Through one of the many check-ups to monitor my recovery from surgery, I raised this issue with my GP but at that stage it wasn't presenting as a major problem and I had sufficient knowledge to understand that I might have had a shortened acute phase and was now stable. The evidence for Vitamin E, ubiquinol, and other agents being effective seemed very equivocal and not worth pursuing. There was no intervention required. Better just to remain positive and not worry.
Unfortunately, the relationship with K was short-lived and finished in October last year and until a few weeks ago I have been single. My brother's condition has continued to deteriorate during this time and his marriage is now struggling as he fights the commensurate depression.
However, I have just met another girl and I really like her. This has potential to be something significant.
I told N about my condition, explained that it hadn't been a problem to date, but that I would understand if she wanted to walk away.
However, she feels the same about me and has stayed in expectation of developing something special and things inevitably then spiralled to full intimacy.
I have only ever failed to gain an erection on just one occasion before some ten or more years ago and that was resolved within a couple of hours. In fact I tend to have the opposite issue (if it can be seen as that) of maintaining an erection long after it's no longer "required". This can, of course, have advantages! Imagine my distress then when the opportunity to consummate this latest romance arose and I didn't. Rise that is!
Despite every attempt and stimulation, I could gain nothing more than a partial erection (a "lazy lob-on" in British parlance), almost enough, but not quite to enable intercourse and now accompanied by a that same burning pain at the point of the plaque that I experienced . This state can be maintained, I can even climax, but I cannot gain full hardness and although I have now managed penetration on one ultimately mutually unsatisfactory occasion it has become a major psychological issue for me.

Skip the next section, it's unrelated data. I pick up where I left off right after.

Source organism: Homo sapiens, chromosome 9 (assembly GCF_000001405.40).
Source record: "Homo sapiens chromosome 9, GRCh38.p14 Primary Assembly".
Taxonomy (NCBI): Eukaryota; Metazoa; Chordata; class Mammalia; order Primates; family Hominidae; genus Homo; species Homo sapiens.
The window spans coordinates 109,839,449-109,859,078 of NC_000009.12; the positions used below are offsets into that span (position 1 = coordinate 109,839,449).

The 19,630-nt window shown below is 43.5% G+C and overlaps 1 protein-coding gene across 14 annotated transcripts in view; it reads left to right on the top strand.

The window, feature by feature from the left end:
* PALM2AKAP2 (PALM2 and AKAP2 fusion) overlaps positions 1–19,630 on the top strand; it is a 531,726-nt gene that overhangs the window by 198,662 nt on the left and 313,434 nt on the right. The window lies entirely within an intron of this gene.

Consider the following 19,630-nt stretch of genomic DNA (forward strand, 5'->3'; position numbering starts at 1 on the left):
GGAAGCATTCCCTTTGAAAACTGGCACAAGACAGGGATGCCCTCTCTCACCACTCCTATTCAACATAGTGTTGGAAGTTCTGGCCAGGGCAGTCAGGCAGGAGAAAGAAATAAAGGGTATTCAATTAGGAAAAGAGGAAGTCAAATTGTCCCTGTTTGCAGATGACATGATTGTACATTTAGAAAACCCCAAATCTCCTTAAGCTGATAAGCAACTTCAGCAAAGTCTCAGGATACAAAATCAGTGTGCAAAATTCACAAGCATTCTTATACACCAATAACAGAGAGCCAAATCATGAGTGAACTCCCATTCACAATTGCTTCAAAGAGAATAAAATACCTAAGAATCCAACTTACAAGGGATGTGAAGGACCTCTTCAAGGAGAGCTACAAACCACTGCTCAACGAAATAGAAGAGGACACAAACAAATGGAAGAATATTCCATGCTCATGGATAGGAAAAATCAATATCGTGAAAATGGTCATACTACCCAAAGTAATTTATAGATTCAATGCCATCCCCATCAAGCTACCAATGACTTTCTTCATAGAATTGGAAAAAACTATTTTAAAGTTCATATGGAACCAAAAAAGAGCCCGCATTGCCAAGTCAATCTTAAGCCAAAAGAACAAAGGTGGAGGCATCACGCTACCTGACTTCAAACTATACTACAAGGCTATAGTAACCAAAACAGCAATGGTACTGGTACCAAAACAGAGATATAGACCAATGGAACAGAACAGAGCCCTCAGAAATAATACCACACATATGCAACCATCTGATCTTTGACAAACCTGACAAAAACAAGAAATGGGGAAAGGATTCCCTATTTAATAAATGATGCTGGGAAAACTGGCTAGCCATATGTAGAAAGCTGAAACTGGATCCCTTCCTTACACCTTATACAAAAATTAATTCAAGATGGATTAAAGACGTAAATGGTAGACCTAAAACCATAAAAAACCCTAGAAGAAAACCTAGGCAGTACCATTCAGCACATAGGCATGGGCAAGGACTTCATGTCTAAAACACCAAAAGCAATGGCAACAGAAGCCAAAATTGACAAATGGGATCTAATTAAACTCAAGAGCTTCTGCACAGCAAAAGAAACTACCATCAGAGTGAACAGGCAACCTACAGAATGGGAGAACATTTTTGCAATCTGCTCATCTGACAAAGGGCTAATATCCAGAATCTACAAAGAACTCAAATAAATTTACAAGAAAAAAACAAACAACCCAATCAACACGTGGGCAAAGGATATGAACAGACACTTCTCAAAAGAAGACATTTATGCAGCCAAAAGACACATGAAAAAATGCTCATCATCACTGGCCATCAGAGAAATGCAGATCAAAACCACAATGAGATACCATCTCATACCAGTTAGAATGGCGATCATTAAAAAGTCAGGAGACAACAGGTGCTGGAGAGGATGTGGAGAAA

It's now difficult to separate the physiological from the psychological. And this is where I'm at as I write this. The relationship is in the balance although I remain upbeat if frustrated. I will see my GP this week and pursue Viagra if that is suitable (I now understand why my spam box is full of all those emails!) and I will look at all the other options, VED in particular, as well.
As you can imagine, I am going to be a bit hacked off if my condition develops as devastatingly as my brother's seems to be doing and lose a full and satisfying sex life, lose this latest relationship even. This is especially true as I've also had to give up playing rugby as I recover from this major surgery, although at 56 years old now I should have given up playing some years ago, as that would remain a major outlet for me.
As I write this, my brain is projecting pain where there probably is none, but I remain hopeful of resolving some of the issues and will use the experiences of others on here and other sites (thanks for all the other postings) to guide my progress. All I can do is remain as optimistic as possible and hopefully retain a sense of humour about it. I now know what my grandfather meant when he said "You have no idea how bad it gets"! He wasn't joking.